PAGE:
A 45-year-old woman presented with acute sequential optic neuropathy resulting in bilateral complete blindness. No significant visual recovery occurred. Past medical history was relevant for severe preeclampsia with resultant renal failure, diabetes mellitus, and sudden bilateral hearing loss when she was 38 years old. There was a family history of diabetes mellitus in her mother. Testing for common causes of bilateral optic neuropathy did not reveal a diagnosis for her illness. The maternal and personal history of diabetes and deafness prompted testing for mitochondrial disease. The 3 primary mitochondrial DNA mutations responsible for Leber hereditary optic neuropathy were absent, but the patient was subsequently found to have a disease causing mitochondrial DNA mutation, m.13513G>A. The case illustrates the importance of early testing for mitochondrial disease and demonstrates that Leber hereditary optic neuropathy–like presentations may be missed if testing is limited to the 3 primary mutations.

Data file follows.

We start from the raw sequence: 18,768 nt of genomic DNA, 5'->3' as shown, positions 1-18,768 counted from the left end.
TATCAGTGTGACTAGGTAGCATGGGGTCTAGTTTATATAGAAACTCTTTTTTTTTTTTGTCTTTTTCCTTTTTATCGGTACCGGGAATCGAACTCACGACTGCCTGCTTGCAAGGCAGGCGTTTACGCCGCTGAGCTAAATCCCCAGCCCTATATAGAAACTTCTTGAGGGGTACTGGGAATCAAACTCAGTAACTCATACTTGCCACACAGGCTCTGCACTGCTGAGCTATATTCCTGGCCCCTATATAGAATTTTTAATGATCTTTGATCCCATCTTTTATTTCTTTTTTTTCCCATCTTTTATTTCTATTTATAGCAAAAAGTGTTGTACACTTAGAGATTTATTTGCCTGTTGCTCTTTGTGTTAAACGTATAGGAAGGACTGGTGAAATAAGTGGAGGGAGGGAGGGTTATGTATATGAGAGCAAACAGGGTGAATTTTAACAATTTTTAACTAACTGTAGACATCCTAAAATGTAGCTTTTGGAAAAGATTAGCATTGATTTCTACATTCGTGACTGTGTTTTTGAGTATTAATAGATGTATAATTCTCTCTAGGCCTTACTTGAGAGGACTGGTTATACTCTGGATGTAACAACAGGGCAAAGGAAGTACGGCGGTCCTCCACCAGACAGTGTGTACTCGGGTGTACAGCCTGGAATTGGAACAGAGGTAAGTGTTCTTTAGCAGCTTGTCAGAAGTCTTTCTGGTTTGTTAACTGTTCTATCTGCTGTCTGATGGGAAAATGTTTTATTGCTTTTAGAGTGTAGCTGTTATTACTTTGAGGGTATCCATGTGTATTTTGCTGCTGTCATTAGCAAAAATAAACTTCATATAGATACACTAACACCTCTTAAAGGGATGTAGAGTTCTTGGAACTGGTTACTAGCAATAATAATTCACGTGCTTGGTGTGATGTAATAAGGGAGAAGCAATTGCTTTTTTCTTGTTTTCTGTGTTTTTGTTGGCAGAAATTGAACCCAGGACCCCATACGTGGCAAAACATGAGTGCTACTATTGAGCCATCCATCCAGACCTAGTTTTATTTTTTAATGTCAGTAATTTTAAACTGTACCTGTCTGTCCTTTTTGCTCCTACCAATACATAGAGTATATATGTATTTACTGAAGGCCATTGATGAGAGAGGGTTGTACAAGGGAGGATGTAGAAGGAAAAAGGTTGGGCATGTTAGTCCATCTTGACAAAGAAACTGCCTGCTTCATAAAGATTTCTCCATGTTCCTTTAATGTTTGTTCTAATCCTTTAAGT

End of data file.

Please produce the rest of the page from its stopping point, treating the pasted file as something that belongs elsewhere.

- deafness and diabetes
- genetic visual loss
- Leber hereditary optic neuropathy
- mitochondrial disease
- optic neuropathy